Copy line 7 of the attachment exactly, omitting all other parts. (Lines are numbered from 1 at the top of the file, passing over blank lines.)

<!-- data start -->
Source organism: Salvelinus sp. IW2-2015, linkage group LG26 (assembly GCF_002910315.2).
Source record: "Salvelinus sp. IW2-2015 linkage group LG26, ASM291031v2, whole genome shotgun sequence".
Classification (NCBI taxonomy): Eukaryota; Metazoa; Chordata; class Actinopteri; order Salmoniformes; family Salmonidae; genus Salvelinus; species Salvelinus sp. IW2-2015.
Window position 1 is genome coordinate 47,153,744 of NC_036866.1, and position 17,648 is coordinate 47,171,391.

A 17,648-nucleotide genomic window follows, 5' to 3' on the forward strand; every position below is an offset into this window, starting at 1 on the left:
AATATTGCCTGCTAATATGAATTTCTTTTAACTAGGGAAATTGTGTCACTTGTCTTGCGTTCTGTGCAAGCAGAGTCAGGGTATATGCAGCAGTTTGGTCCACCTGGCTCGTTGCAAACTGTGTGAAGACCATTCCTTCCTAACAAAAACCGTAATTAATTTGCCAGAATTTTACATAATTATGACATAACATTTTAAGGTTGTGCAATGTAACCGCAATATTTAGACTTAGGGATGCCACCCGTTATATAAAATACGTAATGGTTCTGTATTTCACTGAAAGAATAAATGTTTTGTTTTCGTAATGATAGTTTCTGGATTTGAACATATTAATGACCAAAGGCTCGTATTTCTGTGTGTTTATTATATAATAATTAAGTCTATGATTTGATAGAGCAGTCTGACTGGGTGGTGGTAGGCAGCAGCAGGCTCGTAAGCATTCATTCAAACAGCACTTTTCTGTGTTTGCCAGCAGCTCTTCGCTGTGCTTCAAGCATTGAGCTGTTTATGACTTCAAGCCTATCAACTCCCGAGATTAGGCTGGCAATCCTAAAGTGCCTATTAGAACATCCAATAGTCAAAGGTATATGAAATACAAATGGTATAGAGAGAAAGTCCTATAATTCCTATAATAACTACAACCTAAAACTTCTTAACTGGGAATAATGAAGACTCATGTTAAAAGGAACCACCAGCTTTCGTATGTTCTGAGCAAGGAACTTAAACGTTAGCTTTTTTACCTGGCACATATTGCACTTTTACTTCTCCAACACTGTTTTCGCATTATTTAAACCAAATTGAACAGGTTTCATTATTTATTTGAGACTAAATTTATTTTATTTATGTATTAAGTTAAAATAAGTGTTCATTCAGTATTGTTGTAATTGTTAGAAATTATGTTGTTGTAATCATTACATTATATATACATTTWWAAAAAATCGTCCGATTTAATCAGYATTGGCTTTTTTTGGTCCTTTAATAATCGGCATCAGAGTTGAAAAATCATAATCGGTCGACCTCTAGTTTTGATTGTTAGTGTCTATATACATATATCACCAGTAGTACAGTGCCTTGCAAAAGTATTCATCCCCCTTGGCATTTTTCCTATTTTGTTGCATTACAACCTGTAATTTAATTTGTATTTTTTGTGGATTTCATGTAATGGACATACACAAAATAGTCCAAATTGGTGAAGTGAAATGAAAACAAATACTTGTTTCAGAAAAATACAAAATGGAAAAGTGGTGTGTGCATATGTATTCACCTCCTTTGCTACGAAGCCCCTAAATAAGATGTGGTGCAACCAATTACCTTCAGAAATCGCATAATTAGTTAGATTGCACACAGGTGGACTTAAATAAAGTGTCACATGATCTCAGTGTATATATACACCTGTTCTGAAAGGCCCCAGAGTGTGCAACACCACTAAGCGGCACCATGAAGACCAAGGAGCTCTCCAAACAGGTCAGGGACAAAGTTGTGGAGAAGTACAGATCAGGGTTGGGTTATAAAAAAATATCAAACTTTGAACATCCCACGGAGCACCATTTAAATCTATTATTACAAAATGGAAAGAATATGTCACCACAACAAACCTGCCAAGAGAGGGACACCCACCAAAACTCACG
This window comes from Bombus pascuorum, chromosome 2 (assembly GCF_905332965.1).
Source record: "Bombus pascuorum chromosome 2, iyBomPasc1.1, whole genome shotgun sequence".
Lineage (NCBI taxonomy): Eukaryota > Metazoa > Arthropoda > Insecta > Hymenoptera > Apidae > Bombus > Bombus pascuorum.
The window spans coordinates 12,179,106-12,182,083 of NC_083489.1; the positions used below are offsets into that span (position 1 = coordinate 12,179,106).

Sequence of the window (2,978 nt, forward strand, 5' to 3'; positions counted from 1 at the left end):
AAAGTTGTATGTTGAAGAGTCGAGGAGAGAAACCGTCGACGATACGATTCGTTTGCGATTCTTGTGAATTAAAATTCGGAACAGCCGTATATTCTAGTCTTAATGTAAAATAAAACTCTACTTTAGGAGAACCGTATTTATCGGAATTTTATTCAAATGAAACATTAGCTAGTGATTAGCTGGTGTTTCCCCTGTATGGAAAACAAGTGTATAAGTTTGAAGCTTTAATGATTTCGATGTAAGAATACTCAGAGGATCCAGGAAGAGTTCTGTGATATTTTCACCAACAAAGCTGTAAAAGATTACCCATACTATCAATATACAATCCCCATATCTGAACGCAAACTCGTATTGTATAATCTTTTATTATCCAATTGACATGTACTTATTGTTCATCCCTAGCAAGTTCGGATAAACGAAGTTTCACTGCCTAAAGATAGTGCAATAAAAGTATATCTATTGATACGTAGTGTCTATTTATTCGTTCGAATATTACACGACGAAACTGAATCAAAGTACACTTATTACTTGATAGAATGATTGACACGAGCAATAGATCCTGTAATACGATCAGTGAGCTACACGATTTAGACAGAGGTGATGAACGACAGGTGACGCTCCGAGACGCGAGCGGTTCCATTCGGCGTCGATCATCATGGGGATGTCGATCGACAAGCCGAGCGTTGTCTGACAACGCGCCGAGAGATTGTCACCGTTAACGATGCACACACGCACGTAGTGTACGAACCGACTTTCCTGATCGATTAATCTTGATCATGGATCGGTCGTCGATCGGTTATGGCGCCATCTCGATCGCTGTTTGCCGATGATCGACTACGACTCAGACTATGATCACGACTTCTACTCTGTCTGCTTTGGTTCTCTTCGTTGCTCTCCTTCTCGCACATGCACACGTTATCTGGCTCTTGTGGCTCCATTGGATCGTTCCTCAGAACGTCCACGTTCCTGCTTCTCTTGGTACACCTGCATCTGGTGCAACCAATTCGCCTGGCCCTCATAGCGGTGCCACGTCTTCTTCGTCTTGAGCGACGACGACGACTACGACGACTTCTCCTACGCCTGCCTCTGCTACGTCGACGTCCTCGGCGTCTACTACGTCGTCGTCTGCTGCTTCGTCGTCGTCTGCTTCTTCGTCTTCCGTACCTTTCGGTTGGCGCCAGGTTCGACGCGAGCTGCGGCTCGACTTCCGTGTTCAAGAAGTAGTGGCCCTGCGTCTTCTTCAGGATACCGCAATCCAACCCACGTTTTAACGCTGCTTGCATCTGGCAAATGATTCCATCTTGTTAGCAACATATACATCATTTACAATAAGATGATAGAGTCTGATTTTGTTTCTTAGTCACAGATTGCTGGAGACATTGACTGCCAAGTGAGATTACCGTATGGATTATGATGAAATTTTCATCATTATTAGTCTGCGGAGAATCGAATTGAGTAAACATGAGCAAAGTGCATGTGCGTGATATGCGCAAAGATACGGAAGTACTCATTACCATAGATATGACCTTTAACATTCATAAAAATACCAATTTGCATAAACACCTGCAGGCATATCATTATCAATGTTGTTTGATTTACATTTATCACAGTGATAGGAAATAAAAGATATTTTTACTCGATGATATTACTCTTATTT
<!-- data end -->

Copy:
This window comes from Bombus pascuorum, chromosome 2 (assembly GCF_905332965.1).